On Saturday, September 29th, Avni Trivedi showcased her latest collection at The Tent at the Mandarin Oriental Hotel during Boston Fashion Week (BFW).
Trivedi, who was born and raised in India where she became imbibed with the rich cultural heritage of the region, represents, in her own words, the “new” green. Throughout her work Trivedi strives to “seamlessly blend contemporary designs, luxury fashion, sustainability, and social responsibility.” The fabrics themselves are all hand-made by artisans in villages from her native country.
Those familiar with Trivedi’s work understand her design aesthetic and the affinity she has for all things from her native land. Her latest designs adhere to this style and the pieces, all of which looked remarkably comfortable, echoed the cultural milieu she drew upon to inspire her work. Some favorite pieces from the night included: a silk cross-body tunic paired with bamboo leggings; an organic cotton collared pin-tuck dress with a belt; a silk baby doll dross with a cotton/satin cropped jacket; and an organic cotton handkerchief hem tank with button detail paired with a silk/wool skirt with pockets.
Christina Pierce styled the looks of the show and her choice of jewelry and accessories, as well as the way she chose to pair the garments, were impressive. I especially loved her use of circlets to enhance the priestess theme and, indeed, all the jewelry enhanced the garments by echoing the Indian roots that inspired their use. The models wearing the clothes looked comfortable and exuded an easiness about them, something audience members commented on after the show. The idea for tossing the braided strand of hair over the models’ shoulder was divine and I felt there was a sort of sexiness that emanated from each knot.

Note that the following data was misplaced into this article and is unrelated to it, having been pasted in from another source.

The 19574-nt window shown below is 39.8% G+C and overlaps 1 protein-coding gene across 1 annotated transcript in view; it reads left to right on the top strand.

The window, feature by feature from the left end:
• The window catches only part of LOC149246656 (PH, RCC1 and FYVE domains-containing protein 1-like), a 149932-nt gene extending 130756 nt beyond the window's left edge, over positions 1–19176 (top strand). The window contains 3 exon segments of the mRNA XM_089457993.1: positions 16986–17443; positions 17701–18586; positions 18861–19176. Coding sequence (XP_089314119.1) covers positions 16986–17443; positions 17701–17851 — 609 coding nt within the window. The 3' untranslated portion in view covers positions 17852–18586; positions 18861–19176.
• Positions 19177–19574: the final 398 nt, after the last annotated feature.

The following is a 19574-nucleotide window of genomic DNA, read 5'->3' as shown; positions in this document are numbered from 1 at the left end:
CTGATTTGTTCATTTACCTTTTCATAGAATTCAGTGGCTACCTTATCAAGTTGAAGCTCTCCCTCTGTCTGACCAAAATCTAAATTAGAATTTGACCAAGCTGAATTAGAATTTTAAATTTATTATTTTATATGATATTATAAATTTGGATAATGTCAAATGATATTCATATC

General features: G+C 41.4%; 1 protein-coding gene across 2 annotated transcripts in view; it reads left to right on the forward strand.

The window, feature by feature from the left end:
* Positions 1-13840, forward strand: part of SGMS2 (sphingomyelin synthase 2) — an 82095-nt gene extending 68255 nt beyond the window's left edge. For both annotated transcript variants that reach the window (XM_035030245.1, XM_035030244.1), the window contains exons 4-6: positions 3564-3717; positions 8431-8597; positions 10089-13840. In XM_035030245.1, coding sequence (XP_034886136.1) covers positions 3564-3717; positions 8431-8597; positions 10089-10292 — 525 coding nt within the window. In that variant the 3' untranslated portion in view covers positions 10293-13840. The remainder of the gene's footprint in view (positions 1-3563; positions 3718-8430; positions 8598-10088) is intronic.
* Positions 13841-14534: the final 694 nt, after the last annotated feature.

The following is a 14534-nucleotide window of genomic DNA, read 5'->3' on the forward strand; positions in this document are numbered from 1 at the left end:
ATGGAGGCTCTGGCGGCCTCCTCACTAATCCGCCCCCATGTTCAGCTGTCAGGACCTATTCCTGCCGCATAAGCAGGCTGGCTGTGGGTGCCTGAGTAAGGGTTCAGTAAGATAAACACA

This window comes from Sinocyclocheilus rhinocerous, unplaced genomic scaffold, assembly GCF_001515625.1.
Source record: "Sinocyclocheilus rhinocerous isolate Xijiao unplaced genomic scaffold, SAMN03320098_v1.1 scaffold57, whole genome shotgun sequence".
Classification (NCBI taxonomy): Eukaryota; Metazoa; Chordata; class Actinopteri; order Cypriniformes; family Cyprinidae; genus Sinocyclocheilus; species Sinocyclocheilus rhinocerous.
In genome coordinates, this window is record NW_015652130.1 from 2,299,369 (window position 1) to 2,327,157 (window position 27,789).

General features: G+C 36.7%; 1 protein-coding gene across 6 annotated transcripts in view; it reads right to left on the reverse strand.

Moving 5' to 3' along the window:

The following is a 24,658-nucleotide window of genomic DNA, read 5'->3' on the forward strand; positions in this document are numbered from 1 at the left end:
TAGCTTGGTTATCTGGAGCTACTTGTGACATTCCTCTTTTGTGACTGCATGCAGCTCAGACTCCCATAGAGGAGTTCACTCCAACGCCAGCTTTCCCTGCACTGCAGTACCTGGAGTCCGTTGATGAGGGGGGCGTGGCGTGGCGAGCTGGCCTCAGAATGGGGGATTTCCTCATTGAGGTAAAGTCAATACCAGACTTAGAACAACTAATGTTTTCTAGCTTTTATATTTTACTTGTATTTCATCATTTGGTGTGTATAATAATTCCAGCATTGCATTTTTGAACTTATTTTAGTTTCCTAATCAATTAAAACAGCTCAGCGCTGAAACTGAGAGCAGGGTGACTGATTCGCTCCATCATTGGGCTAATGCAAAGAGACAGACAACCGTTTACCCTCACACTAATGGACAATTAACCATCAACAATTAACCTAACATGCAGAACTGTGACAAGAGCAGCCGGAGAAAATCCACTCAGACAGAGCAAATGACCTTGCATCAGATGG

The show’s production could have used more thoughtful consideration, though. The opening, which featured four drummers from the Japanese Drummers of Rutsubo Taiko, was a bit too long and the drumming instrumental that played during the runway show caused me to become tired (the woman who yawned next to me seemed to attest to this sentiment).
In all, I appreciated Trivedi’s aesthetic and valued Christina Pierce’s styling. Aside from the music and the delay in start time, the production was fine, but for a future Trivedi show, I would love to see the drummers play their set during the runway segment. I did get the sense that was Trivedi’s original intention, but unfortunately the size of the catwalk did not permit such a staging.
For information regarding Avni Trivedi and to view pieces from her collection, please visit www.avnifashion.com. Christina Pierce can be contacted at www.christina-pierce.com.